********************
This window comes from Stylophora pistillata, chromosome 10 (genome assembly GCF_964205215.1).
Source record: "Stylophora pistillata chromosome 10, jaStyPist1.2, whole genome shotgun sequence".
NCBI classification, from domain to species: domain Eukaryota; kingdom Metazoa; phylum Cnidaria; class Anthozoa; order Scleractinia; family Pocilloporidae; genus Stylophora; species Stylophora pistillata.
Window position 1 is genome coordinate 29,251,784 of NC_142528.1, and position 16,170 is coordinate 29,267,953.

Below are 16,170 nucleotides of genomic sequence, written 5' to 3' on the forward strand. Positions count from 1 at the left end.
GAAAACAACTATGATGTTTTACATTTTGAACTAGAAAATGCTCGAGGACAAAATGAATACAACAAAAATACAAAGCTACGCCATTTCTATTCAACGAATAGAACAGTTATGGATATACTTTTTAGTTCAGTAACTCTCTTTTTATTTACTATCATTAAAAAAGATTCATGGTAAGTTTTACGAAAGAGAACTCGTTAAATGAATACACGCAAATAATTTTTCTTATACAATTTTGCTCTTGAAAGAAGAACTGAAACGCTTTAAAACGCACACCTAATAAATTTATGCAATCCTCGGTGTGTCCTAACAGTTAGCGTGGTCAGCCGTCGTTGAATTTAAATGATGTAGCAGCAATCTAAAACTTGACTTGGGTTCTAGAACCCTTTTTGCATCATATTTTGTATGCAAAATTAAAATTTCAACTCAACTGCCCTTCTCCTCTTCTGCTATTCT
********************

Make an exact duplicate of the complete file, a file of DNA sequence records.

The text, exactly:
This window comes from Stylophora pistillata, chromosome 10 (genome assembly GCF_964205215.1).
Source record: "Stylophora pistillata chromosome 10, jaStyPist1.2, whole genome shotgun sequence".
NCBI classification, from domain to species: domain Eukaryota; kingdom Metazoa; phylum Cnidaria; class Anthozoa; order Scleractinia; family Pocilloporidae; genus Stylophora; species Stylophora pistillata.
Window position 1 is genome coordinate 29,251,784 of NC_142528.1, and position 16,170 is coordinate 29,267,953.

Below are 16,170 nucleotides of genomic sequence, written 5' to 3' on the forward strand. Positions count from 1 at the left end.
GAAAACAACTATGATGTTTTACATTTTGAACTAGAAAATGCTCGAGGACAAAATGAATACAACAAAAATACAAAGCTACGCCATTTCTATTCAACGAATAGAACAGTTATGGATATACTTTTTAGTTCAGTAACTCTCTTTTTATTTACTATCATTAAAAAAGATTCATGGTAAGTTTTACGAAAGAGAACTCGTTAAATGAATACACGCAAATAATTTTTCTTATACAATTTTGCTCTTGAAAGAAGAACTGAAACGCTTTAAAACGCACACCTAATAAATTTATGCAATCCTCGGTGTGTCCTAACAGTTAGCGTGGTCAGCCGTCGTTGAATTTAAATGATGTAGCAGCAATCTAAAACTTGACTTGGGTTCTAGAACCCTTTTTGCATCATATTTTGTATGCAAAATTAAAATTTCAACTCAACTGCCCTTCTCCTCTTCTGCTATTCT